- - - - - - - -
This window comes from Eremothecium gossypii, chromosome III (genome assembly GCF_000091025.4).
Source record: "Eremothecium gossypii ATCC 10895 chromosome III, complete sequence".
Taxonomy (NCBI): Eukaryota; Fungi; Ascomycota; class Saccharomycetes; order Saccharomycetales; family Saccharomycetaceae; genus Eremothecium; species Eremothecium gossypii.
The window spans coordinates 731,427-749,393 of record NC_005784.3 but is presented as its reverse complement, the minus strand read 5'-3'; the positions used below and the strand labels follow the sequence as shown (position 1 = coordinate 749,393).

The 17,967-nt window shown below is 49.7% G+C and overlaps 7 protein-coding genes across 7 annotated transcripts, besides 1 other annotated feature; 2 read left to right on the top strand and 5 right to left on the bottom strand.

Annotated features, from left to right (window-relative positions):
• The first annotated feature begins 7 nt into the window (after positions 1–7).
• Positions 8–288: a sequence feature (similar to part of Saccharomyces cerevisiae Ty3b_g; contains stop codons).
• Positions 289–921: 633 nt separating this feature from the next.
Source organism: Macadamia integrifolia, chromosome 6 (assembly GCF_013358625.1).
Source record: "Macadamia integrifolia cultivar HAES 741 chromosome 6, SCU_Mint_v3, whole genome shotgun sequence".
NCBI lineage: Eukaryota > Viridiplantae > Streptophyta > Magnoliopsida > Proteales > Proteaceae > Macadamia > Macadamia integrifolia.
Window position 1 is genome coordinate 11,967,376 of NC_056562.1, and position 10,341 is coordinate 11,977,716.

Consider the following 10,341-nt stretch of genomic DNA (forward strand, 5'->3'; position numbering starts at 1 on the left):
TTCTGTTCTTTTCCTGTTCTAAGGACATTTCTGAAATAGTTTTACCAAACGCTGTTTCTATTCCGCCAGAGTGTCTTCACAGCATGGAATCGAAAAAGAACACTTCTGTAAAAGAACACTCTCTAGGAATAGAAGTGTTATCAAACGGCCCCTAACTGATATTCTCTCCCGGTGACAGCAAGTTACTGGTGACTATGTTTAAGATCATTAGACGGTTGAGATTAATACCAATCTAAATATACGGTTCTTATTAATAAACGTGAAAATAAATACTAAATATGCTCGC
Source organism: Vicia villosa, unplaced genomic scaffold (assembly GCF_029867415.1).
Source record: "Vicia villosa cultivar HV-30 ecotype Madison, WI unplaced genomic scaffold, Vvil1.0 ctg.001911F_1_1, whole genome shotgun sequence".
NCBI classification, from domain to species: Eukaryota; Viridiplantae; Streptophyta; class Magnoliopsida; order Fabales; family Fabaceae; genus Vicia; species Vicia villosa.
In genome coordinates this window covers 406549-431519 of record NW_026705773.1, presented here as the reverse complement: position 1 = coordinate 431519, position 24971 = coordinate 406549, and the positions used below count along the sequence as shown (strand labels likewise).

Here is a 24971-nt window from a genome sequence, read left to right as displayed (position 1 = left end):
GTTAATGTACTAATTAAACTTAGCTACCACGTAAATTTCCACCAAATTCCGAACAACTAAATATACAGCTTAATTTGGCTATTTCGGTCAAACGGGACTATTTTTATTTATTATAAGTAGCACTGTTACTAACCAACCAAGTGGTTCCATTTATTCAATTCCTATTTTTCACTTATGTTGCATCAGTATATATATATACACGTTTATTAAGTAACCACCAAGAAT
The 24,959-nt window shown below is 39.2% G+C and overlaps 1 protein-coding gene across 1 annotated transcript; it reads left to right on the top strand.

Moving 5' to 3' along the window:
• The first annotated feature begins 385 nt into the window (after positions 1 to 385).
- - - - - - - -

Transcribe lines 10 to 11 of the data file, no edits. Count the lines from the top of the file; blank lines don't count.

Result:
Source organism: Macadamia integrifolia, chromosome 6 (assembly GCF_013358625.1).
Source record: "Macadamia integrifolia cultivar HAES 741 chromosome 6, SCU_Mint_v3, whole genome shotgun sequence".